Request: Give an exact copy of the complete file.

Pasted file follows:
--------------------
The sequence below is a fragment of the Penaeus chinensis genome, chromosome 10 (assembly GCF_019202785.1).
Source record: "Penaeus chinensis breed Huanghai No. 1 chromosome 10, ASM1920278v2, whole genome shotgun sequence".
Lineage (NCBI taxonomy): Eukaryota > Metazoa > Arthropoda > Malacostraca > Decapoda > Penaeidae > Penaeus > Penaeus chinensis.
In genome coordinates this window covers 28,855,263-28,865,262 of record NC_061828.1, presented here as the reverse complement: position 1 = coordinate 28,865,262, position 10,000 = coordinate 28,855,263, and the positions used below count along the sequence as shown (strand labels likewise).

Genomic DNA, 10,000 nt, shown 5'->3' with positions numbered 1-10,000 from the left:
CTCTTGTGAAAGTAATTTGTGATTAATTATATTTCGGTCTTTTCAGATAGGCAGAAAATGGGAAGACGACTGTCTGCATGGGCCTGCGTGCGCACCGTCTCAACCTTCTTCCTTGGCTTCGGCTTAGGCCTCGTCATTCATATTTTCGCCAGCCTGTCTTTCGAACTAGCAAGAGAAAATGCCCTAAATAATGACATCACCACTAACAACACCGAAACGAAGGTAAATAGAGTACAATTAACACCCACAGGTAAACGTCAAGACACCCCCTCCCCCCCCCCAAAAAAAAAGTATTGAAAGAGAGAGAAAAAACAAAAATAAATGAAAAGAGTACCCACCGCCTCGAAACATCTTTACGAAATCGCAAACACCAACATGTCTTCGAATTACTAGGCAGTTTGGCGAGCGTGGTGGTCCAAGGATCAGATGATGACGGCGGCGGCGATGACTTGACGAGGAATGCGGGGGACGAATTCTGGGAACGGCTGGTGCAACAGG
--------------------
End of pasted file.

The sequence below is a fragment of the Penaeus chinensis genome, chromosome 10 (assembly GCF_019202785.1).
Source record: "Penaeus chinensis breed Huanghai No. 1 chromosome 10, ASM1920278v2, whole genome shotgun sequence".
Lineage (NCBI taxonomy): Eukaryota > Metazoa > Arthropoda > Malacostraca > Decapoda > Penaeidae > Penaeus > Penaeus chinensis.
In genome coordinates this window covers 28,855,263-28,865,262 of record NC_061828.1, presented here as the reverse complement: position 1 = coordinate 28,865,262, position 10,000 = coordinate 28,855,263, and the positions used below count along the sequence as shown (strand labels likewise).

Genomic DNA, 10,000 nt, shown 5'->3' with positions numbered 1-10,000 from the left:
CTCTTGTGAAAGTAATTTGTGATTAATTATATTTCGGTCTTTTCAGATAGGCAGAAAATGGGAAGACGACTGTCTGCATGGGCCTGCGTGCGCACCGTCTCAACCTTCTTCCTTGGCTTCGGCTTAGGCCTCGTCATTCATATTTTCGCCAGCCTGTCTTTCGAACTAGCAAGAGAAAATGCCCTAAATAATGACATCACCACTAACAACACCGAAACGAAGGTAAATAGAGTACAATTAACACCCACAGGTAAACGTCAAGACACCCCCTCCCCCCCCCCAAAAAAAAAGTATTGAAAGAGAGAGAAAAAACAAAAATAAATGAAAAGAGTACCCACCGCCTCGAAACATCTTTACGAAATCGCAAACACCAACATGTCTTCGAATTACTAGGCAGTTTGGCGAGCGTGGTGGTCCAAGGATCAGATGATGACGGCGGCGGCGATGACTTGACGAGGAATGCGGGGGACGAATTCTGGGAACGGCTGGTGCAACAGG